Association between tumor necrosis factor (TNF)-alpha G-308A gene polymorphism and preeclampsia complicated by severe fetal growth restriction

Clin Chim Acta. 2008 Jun;392(1-2):52-7. doi: 10.1016/j.cca.2008.03.009. Epub 2008 Mar 18.


Background: Preeclampsia and HELLP (hemolysis, elevated liver enzymes, and low platelet count) syndrome are multifactorial disorders with genetic and environmental components. Given that the tumor necrosis factor (TNF)-alpha G-308A single nucleotide polymorphism (SNP) affects TNF-alpha gene transcription and that preeclampsia and HELLP syndrome are characterized by a shift towards a Th1-type maternal immune response with increased TNF-alpha production, the aim of the current study was to investigate whether this SNP is associated with preeclampsia and HELLP syndrome in a Caucasian population from Hungary. Additionally, we aimed to examine whether TNF-alpha G-308A polymorphism can influence the risk for fetal growth restriction in preeclamptic patients, which issue none of the earlier studies dealt with.

Methods: In a case-control study, we analyzed blood samples from 140 preeclamptic patients, 69 patients with HELLP syndrome and 144 normotensive, healthy pregnant women using the polymerase chain reaction (PCR)-restriction fragment length polymorphism (RFLP) method. We performed also a meta-analysis with our results and those of 8 previously published studies.

Results: There were no significant differences in the genotype and allele frequencies of the TNF-alpha G-308A polymorphism between preeclamptic patients and normotensive, healthy pregnant women. However, the mutant (TNF2 or A) allele occurred significantly more frequently in preeclamptic patients with IUGR than in those without IUGR (18.5% versus 7.1%, p=0.003). In addition, the frequency of the mutant allele carriers was significantly higher among preeclamptic patients with IUGR compared to those without IUGR (30.6% versus 12.8%, p=0.010). The mutant allele carriers were found to have an increased risk of severe IUGR-complicated preeclampsia, which was independent of maternal age, prepregnancy BMI and primiparity (odds ratio (OR): 2.89, 95% confidence interval (CI): 1.16-7.22, p=0.023; adjusted OR: 2.78, 95% CI: 1.04-7.45, p=0.042). Nevertheless, no significant differences were detected in the genotype and allele frequencies of the TNF-alpha G-308A polymorphism between patients with HELLP syndrome and control subjects. In the meta-analysis, no association was observed between this SNP and preeclampsia (summary OR: 0.956, 95% CI: 0.693-1.319).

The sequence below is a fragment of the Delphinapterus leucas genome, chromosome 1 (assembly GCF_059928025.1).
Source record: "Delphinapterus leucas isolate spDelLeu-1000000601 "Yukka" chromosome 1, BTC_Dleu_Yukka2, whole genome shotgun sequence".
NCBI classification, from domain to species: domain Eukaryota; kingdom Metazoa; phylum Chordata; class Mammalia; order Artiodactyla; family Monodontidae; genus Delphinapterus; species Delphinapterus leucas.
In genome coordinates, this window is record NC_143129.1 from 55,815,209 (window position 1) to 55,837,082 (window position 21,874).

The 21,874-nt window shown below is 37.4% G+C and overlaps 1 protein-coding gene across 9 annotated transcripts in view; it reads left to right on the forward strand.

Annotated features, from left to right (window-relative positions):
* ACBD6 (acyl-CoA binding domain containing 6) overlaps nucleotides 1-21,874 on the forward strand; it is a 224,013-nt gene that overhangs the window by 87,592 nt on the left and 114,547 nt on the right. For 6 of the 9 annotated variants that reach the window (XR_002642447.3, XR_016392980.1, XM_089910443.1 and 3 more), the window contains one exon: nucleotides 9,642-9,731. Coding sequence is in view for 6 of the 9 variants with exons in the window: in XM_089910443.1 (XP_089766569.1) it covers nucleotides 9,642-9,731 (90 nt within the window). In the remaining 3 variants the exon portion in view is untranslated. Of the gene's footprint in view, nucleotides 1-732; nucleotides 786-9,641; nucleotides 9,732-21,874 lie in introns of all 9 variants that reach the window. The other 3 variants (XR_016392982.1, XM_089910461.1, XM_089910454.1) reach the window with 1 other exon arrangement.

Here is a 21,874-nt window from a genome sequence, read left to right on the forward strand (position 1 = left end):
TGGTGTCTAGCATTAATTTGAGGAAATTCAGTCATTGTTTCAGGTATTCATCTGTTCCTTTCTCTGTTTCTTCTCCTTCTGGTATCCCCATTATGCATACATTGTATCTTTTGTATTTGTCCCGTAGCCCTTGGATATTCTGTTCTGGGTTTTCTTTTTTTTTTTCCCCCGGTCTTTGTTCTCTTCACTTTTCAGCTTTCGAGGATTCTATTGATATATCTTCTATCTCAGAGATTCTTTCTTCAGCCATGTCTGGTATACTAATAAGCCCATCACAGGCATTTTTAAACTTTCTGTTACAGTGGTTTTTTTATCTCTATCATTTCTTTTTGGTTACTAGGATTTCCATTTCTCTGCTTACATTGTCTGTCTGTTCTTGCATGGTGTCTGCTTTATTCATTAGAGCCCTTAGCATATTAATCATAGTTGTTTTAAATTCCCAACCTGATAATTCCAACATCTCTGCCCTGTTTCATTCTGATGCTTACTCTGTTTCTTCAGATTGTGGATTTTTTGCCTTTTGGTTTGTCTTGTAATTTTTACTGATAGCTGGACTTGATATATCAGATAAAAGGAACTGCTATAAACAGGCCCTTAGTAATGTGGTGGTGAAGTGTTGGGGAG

Conclusions: Although the meta-analysis demonstrated a lack of an overall association between TNF-alpha G-308A polymorphism and preeclampsia, our results suggest a role of this SNP in the risk of severe IUGR-complicated preeclampsia. However, further studies are required with a larger sample size to confirm our findings.

Publication types

  • Meta-Analysis
  • Research Support, Non-U.S. Gov't

MeSH terms

  • Adult
  • Alleles
  • Case-Control Studies
  • Female
  • Fetal Growth Retardation / etiology*
  • Gene Frequency
  • Genotype
  • HELLP Syndrome / diagnosis
  • HELLP Syndrome / epidemiology
  • HELLP Syndrome / genetics*
  • Humans
  • Hungary / epidemiology
  • Polymorphism, Single Nucleotide*
  • Pre-Eclampsia / diagnosis
  • Pre-Eclampsia / epidemiology
  • Pre-Eclampsia / genetics*
  • Pregnancy
  • Tumor Necrosis Factor-alpha / genetics*


  • Tumor Necrosis Factor-alpha